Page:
Finance, foes and failure: The risks of neglecting data governance

Security lock symbol on computer circuit board
© Weerapat Kiatdumrong

Data governance is a buzzword that we hear thrown around a lot, especially since the implementation of GDPR back in 2018

A big part of data governance – and the part that most people are familiar with – is around compliance. The processes and policies lay out who can take what actions with what information, when, under what circumstances and using what methods. Ultimately, it ensures the responsible use of customers’ personal information and avoids the penalties that come along with failing to do so.

As a result, neglecting data governance can have serious financial consequences. The fines can be heavy – the most expensive handed out to date totalled almost £630 million. With just 12% of UK councils reportedly being compliant with GDPR and 700 data breaches at UK councils being reported to the ICO last year, government funds are being spent on bills that are avoidable.

Yet, fines are just the start of the financial hit a business could face. Data governance will make or break your organisation’s reputation. The impact of the brand degradation that businesses are likely to suffer once their lax approach to data protection is revealed could be significant. No one wants to transact with a business that will not protect their data. In fact, data protection is set to become the next ‘badge of honour’ for businesses. Whilst sustainability, diversity and fair trade have previously been accolades that customers look for when choosing which businesses to interact with, being a data guardian is a growing phenomenon. The reputational impact that a GDPR fine can have on a business is, therefore, huge and can result in significant customer loss. With the growth of competition in many markets, it is easy for customers to find an alternative. Financially, this loss will often amount to more than the fine itself.

Such negligence can also have a negative impact on your supply chain. As with customers, partners, suppliers, and service providers will also choose not to work with organisations who fail to comply with standards such as GDPR. The reputational damage of a company trickles down the supply chain, also inflicting financial harm on your partners. Organisations that neglect data governance are, therefore, likely to lose the loyalty of their supply chain partners and struggle to find others willing to work with them in the future.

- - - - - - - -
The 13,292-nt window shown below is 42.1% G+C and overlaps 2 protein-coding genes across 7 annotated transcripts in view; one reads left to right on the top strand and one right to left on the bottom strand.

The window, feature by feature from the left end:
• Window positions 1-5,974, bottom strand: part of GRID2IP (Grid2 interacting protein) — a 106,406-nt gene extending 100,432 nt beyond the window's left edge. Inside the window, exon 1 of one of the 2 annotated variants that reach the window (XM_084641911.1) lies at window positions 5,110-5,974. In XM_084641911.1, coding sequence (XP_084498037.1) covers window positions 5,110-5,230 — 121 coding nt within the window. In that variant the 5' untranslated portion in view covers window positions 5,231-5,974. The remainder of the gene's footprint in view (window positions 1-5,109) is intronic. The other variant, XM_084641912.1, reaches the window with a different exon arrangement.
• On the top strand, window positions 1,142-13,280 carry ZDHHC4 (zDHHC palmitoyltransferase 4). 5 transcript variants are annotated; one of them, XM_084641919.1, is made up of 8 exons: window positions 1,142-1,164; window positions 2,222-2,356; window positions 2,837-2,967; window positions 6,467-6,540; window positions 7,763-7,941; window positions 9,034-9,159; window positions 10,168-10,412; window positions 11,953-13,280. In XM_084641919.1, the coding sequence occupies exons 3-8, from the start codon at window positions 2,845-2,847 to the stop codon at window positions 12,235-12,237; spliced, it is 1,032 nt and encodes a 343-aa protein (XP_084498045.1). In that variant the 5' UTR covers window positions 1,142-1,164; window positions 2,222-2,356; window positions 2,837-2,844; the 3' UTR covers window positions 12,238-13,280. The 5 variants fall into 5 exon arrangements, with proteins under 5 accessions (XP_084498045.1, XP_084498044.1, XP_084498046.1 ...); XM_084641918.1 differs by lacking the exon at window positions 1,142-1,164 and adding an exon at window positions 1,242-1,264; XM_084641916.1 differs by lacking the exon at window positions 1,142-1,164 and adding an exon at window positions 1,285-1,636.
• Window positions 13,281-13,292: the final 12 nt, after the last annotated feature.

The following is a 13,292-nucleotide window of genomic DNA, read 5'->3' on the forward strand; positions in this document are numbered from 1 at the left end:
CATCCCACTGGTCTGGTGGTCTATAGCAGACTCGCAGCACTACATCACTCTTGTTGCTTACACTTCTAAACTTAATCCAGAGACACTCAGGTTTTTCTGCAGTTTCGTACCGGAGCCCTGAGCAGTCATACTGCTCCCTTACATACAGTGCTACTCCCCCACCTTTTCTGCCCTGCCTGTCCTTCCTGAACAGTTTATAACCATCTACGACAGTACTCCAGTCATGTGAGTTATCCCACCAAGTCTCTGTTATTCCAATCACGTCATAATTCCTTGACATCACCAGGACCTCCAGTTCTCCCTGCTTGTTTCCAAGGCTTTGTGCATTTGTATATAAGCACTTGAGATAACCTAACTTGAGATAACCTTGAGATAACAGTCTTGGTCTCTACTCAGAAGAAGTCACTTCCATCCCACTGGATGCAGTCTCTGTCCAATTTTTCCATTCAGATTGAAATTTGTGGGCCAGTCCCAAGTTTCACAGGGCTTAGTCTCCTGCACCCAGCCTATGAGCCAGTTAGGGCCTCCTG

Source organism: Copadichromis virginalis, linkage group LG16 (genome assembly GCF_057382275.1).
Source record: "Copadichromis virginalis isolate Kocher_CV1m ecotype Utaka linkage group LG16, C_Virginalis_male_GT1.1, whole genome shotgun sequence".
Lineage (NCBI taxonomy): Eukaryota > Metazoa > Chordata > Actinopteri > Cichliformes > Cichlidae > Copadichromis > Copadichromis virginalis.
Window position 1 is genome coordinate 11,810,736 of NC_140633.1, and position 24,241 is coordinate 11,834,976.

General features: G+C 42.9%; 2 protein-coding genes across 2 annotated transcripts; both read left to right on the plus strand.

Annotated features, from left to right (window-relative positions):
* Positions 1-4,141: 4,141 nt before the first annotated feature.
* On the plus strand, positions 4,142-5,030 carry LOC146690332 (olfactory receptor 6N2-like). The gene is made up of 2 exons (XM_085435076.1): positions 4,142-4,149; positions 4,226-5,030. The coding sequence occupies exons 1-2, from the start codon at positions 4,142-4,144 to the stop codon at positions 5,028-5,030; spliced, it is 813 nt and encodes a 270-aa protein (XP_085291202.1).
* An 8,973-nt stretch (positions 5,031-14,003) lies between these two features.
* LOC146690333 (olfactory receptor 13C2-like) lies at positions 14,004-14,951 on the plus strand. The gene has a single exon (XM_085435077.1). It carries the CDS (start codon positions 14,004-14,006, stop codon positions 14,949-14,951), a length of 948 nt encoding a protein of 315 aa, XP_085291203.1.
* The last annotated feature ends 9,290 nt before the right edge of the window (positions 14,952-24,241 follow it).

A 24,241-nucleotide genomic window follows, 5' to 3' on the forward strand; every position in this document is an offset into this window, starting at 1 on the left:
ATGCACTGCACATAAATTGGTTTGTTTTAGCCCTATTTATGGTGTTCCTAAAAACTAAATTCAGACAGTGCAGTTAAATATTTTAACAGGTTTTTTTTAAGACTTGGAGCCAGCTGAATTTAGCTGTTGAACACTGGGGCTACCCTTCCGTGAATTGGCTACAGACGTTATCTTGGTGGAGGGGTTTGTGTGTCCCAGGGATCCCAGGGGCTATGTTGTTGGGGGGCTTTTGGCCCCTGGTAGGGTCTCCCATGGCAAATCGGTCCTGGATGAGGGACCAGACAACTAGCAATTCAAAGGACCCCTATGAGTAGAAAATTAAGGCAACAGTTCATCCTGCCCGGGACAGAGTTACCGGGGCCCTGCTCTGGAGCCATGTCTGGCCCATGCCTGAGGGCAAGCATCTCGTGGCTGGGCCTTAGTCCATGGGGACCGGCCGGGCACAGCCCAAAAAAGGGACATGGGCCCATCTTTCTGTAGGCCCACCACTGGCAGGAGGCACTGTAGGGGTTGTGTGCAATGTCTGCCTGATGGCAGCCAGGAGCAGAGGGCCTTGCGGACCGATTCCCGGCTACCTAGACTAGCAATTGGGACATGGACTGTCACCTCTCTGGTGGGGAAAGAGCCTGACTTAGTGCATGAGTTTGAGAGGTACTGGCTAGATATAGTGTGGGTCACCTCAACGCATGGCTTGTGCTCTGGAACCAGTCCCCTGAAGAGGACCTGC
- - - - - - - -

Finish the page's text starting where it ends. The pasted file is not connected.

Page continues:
Building a strong data governance programme

Avoiding all these disasters can be simple, although many organisations struggle to get started with data governance. In fact, the research that we conducted at the start of this year indicated that nearly 20% of companies had only just begun their governance journey.

The first crucial step is data discovery. A company’s data, including that of its customers, is stored in multiple locations across the business. The majority of organisations, prior to beginning their data governance journey, have no idea where to find most of it, let alone what they could use it for. Correctly identifying and then classifying this data is critical to responsible governance. Once this has been achieved, any gaps or violations will be much clearer and can be addressed.

After that, process creation and documentation can take place, allowing the project to be executed and, ultimately, start to drive impacts. Teams can ensure that their data governance strategy is closely aligned with their core objectives and drive value from the project. This will establish best practice and keep your company on the road to data success.

A small part of what data governance has to offer

At the end of this process, many see the tick in the compliance box and consider it done. Yet, that is just a small part of what data governance has to offer. Our research found that 25% of data governance programs in the UK are failing to add value. This is because too many organisations stop before they reach the end of the rainbow, where the real value can be found.

Through the discovery and classification process, businesses gain an understanding on what data it holds and where it resides. This creates a rigorous data catalogue, which is accurate, transparent, accessible and consistent, improving data quality across the whole organisation.

This will pay off in a number of ways as high data quality increases business efficiency, leading to better performance and an enhanced business reputation. In addition, it creates a trusted dataset that enables smarter decision-making, which can drive tactical business strategies and set organisations on the road to success.

A solid data governance programme will steer you away from the potentially disastrous compliance pitfalls and transform your data into a valuable business asset. Neglecting data governance not only opens you up to public criticism but you can wave goodbye to the mountain of benefits that data governance offers. Taking the time and putting the effort and resources into nurturing your data will pay off in the long run.


This piece was written and provided by Michael Queenan, CEO and Co-Founder of Nephos Technologies


Please enter your comment!
Please enter your name here